Built in 1885 for $1,700.00, the Lunatic Asylum was
designed to house mentally ill male residents. The first eight
patients were transferred here in 1886 from the Perrysburg
Insane Farm. By 1900, Ohio legislation mandated that all mentally
ill patients transfer to state hospitals, which changed the
focus of the facility to dormitory space for trustworthy male
residents. Evidence of remodeling occurred between 1925 and
1940, most likely to accommodate more residents as a result
of the Great Depression. In 2000, restoration began on the
Lunatic Asylum to return its look to early 1900. The building
will be open to the public and will showcase an extensive
exhibit on Mental Health starting April 17, 2004.
Although this structure was not original to the County
Home, it represents the rich oil and gas boom that was critical
to the development of Wood County. The first natural gas discovered
in Wood County was found on the Infirmary grounds in 1884.
On-site wells provided the gas that helped heat and light
the Home for many years.
Constructed over the summer
of 1996, the 24' x 40' building is made of rough hewn lumber.
This working well pumps colored water, which is channeled
into the two storage tanks located in front of the structure.
This exhibit includes a derrick, steam boiler, an 1880s gas
engine from Acme Sucker Rod Company of Toledo, gear works
from the AB Company in Findlay, and shackle rods that connect
the pump jacks.
Out of necessity, a cemetery lot was needed on the
grounds as a final resting place for residents who had no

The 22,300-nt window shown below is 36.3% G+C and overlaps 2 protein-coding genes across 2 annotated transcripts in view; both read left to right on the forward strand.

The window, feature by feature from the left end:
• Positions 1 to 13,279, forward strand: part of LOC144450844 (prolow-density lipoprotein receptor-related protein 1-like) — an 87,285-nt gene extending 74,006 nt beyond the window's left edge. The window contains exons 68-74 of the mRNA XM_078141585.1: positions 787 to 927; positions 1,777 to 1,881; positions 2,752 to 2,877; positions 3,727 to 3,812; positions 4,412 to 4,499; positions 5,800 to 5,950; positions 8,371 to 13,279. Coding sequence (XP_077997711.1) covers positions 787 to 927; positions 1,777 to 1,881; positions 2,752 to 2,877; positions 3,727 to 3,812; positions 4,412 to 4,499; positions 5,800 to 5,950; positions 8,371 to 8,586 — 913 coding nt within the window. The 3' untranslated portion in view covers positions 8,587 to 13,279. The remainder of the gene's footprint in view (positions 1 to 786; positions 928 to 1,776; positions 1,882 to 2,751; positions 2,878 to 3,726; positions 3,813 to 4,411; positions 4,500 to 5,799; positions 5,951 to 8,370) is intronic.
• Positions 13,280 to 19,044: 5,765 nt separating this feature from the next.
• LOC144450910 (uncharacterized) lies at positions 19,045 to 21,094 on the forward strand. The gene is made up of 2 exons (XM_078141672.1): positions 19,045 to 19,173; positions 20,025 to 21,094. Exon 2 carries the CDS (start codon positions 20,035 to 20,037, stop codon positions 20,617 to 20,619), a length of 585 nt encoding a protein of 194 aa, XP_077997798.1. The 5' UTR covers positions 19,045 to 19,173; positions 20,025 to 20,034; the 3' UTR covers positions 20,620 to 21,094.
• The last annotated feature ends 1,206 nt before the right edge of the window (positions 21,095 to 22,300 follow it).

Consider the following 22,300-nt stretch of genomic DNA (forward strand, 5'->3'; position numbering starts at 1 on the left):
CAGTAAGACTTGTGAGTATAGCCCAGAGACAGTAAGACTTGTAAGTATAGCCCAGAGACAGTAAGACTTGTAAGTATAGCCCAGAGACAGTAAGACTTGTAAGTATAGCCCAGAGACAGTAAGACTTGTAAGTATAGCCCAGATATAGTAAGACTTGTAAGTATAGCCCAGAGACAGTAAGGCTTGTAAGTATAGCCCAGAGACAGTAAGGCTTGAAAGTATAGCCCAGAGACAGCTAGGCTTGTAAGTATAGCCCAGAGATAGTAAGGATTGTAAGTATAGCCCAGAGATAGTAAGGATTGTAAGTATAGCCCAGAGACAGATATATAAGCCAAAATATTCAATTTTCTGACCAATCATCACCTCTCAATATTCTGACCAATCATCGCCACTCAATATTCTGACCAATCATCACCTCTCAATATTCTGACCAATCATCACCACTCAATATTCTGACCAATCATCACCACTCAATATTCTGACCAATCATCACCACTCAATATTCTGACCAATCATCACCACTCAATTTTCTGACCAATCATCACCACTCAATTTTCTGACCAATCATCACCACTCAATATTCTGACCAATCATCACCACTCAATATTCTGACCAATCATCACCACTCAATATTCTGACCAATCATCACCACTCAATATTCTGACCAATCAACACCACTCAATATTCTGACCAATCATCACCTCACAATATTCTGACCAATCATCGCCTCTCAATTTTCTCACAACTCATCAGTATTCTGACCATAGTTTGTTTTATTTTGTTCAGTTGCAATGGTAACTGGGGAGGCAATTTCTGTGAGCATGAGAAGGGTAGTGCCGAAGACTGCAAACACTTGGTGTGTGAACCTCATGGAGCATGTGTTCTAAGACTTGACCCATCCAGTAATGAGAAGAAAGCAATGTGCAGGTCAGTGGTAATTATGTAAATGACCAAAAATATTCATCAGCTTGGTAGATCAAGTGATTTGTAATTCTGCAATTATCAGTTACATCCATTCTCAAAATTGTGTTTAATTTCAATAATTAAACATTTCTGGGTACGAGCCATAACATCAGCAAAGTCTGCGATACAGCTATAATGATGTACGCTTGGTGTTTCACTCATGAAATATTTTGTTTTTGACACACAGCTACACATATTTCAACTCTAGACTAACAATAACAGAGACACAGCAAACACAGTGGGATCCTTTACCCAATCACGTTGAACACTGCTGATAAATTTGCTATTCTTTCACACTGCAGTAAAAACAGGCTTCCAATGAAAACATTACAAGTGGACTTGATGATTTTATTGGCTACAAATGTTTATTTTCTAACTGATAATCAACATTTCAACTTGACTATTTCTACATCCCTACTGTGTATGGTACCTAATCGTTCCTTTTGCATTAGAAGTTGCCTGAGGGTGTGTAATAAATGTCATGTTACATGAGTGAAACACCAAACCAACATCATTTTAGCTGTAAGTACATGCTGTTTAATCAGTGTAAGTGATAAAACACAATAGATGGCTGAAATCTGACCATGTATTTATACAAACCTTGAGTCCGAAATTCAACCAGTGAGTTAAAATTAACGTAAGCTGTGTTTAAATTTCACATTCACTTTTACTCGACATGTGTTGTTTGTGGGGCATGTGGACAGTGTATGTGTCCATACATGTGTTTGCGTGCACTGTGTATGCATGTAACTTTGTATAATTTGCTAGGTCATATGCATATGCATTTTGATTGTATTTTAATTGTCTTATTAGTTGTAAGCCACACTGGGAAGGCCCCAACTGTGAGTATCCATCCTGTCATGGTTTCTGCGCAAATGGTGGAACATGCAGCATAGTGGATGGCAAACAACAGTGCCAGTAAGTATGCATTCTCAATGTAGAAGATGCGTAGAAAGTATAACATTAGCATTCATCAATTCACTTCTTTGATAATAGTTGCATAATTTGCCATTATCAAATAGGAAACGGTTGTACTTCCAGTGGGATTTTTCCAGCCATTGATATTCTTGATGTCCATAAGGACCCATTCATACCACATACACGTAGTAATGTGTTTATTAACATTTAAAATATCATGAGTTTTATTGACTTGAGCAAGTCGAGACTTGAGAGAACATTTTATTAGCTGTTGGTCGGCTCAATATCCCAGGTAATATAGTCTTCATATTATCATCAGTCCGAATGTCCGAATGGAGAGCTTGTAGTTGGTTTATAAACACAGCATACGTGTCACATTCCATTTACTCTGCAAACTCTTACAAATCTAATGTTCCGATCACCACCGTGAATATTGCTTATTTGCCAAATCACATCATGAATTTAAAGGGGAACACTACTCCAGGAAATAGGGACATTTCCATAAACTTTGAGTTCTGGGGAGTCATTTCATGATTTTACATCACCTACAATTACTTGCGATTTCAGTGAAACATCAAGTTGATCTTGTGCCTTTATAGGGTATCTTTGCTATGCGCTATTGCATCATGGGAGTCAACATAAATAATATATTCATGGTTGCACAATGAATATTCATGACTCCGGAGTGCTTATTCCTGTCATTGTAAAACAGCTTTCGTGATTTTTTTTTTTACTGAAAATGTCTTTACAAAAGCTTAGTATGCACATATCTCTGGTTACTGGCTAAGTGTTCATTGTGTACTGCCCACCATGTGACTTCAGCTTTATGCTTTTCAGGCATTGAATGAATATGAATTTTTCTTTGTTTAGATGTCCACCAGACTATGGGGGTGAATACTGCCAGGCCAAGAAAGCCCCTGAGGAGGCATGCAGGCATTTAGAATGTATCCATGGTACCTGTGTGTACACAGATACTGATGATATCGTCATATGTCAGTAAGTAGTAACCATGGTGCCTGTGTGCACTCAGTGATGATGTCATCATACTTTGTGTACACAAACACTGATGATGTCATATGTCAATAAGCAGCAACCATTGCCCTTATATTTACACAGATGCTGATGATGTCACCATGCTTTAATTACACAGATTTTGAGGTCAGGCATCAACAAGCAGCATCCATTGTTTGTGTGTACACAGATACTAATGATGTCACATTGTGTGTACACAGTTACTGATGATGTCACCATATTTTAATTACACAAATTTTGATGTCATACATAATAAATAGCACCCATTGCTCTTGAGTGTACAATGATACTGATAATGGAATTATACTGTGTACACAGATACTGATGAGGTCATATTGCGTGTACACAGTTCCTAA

family or money. The grave sites are marked with simple numbered
stones. Unfortunately, the Infirmary's Cemetery records were
destroyed in a fire, so very little information is available
about who is buried here.
Superintendent Wayne Roe
pictured here, circa 1950s.
The Pest House served as living quarters for men with
communicable diseases such as scarlet fever and influenza. Women
with disease were kept in the main building.
The Pole Barn was built in 1986 by the Wood County
Historical Society as a structure to house large artifacts from
the Museum's collection. Unfortunately, all of the farming equipment
used at the County Infirmary was auctioned off in February,
1966. Today, the barn highlights a growing collection of antique
farm machinery, tractors, and memorabilia plus some interesting
collectibles such as a horse-drawn white hearse, an iron lung,
and a McCormick Reaper. The "Barn Bums," one of the
Society's volunteer groups, maintains the collections.
In 1898, a power house with a coal-fired boiler was
built on the property to serve as a heating plant for the Infirmary.
Up until this point, stoves in each room provided heat for residents
and staff. In 1913, a great flood filled the Power House with
30 inches of water, causing the residents to stay in bed for
The East privy is one of two privies on the grounds,
this concrete building was not original to the site.
HOUSE and WASH HOUSE
Since the Home was a self-sufficient
farm, the residents and staff had to raise and prepare livestock.
The Slaughter House (white structure on left) was built in
the 1870s for butchering hogs.
The Wash House (stone
structure on right) was also built in the 1870s as a laundry
facility. Clothes were washed in here and hung on the line
THE POWER OF YESTERYEAR CLUB [POY History & Website]
The Power of Yesteryear Club is a non-profit organization in Wood County, Ohio, with an interest in antique power, farm tractors, and agricultural equipment. The Club maintains a small strip of land at the Historical Center between Route 6 and County Home Road for planting and farming demonstration. On the east end of the property (just as you turn onto County Home Road from Route 6), they have planted 3 acres of wheat, which will be harvested in late July/early August. If you keep heading down County Home Road, just past the Museum at the bend, is another patch of land where they have planted just over 4 acres of soybeans to harvest in October.
The Power of Yesteryear also hosts their annual FARM & TRACTOR SHOW at the Historical Center in conjunction with the Wood County Heritage Days in June.